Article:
WASHINGTON — Millions of economic stimulus payments sent after-tax incomes surging in May by the largest amount since a similar recession-fighting effort by Gerald Ford 33 years ago.

All the extra money helped to push consumer spending up by the largest amount in six months, but economists warned the boost would likely prove short-lived given all the other problems facing consumers at present.

The Commerce Department reported Friday that after-tax disposable incomes jumped by 5.7 percent in May, the biggest one-month gain since a 6.3 percent increase in May 1975 when Ford was president. He was fighting a recession that year with a program to mail individual taxpayers $50 checks.

This time around individual payments range from $300 to $600 with couples getting up to $1,200. In all, $48.1 billion in rebate payments were made in May and through this week, the government announced Friday, payments total $78.3 billion — three-fourths of the $106.7 billion scheduled to be paid to 130 million households. The payments are to be completed by mid-July.

Bolstered by the big 5.7 percent surge in after-tax incomes, consumer spending rose by 0.8 percent last month, the best showing since November. Even after removing the effects of higher gasoline and other products, inflation-adjusted spending rose by a solid 0.4 percent, the best performance since last August.

Since consumer spending accounts for two-thirds of total economic activity, analysts said the big jump in May should guarantee a positive reading for overall economic output in the current April-June quarter of around 1.25 percent to 1.5 percent, up from 1 percent growth in the January-March quarter.

Growth at that level is also expected in the third quarter, but analysts said that the fourth quarter of this year and first quarter of next year could well sag and even turn negative as the effects of the stimulus payments wear off.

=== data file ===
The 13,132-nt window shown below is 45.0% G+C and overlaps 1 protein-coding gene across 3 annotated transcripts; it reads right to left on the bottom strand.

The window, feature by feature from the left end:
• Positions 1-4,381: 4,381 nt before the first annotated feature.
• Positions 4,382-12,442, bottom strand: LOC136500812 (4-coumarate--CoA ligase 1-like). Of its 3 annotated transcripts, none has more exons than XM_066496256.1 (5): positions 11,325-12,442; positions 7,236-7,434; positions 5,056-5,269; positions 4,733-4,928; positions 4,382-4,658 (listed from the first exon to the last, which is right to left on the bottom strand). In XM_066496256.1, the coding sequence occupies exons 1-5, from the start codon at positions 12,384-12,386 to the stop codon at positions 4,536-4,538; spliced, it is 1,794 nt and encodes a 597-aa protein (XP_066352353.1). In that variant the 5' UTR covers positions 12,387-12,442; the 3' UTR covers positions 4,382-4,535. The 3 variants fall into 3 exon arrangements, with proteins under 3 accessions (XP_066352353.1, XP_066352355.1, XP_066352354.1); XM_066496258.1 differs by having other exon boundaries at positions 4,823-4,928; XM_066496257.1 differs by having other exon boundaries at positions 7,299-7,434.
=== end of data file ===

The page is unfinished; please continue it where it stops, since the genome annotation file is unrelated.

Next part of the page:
"The stimulus payments are likely to be a temporary boost and come the fall, consumers will be wondering how they are going to pay their bills with gasoline at $4-plus, unemployment rising and housing values and stock prices falling," said Mark Zandi, chief economist at Moody's Economy.com.

"The worry is that after the stimulus relief fades away, the consumer will still be faced with the same underlying problems," said Nigel Gault, chief U.S. economist at Global Insight.

David Wyss, chief economist at Standard & Poor's, said he was concerned that the stimulus checks will prove to be for the economy what eating candy is for children, a "sugar high" that won't last.

"Maybe we will be lucky and oil prices will drop back down by the time the boost from the stimulus program wears off and that will provide enough momentum to keep the economy going," said Wyss. He said his concern was a double-dip recession with the weakness earlier this year followed by a brief boost from the stimulus checks followed by even weaker activity in late 2008 and early 2009.

In other economic news, the University of Michigan Index of Consumer Sentiment fell to 56.4 in June, the lowest reading in 28 years and a stark reflection of all the problems facing the economy at the moment.

"Surging gas prices, high food prices, disappearing jobs, declining home values and record foreclosures were cited by consumers as the basis for their pessimism and most consumers expected each of these problems to continue to worsen in the months ahead," said Richard Curtin, director of the survey.

Worries about the economy showed up in turbulent financial markets this week as investors worried about what surging oil prices and a continuing credit crunch would do to stocks in the months ahead.

For May, overall incomes rose by 1.9 percent after a 0.3 percent rise in April. While part of that increase reflects the portion of the stimulus payments that are going to low-income individuals, the bigger boost showed up in after-tax incomes, reflecting the impact of the tax relief portion of the stimulus payments.

A closely watched inflation gauge tied to consumer spending was up 0.4 percent in May but excluding energy and food, the increase was a much smaller 0.1 percent. Over the past 12 months, core inflation excluding food and energy is up 2.1 percent, just above the Federal Reserve's comfort zone.

The Fed earlier this week brought an end to an aggressive string of interest rate cuts designed to protect the economy from toppling into a deep recession, citing increased worries about inflation pressures coming from surging energy prices.

The big increase in after-tax incomes based on the surge in stimulus payments pushed the personal savings rate to 5 percent, the highest level since May 1995. Personal savings represent the amount of after-tax income consumers have left after deducting their spending for the month.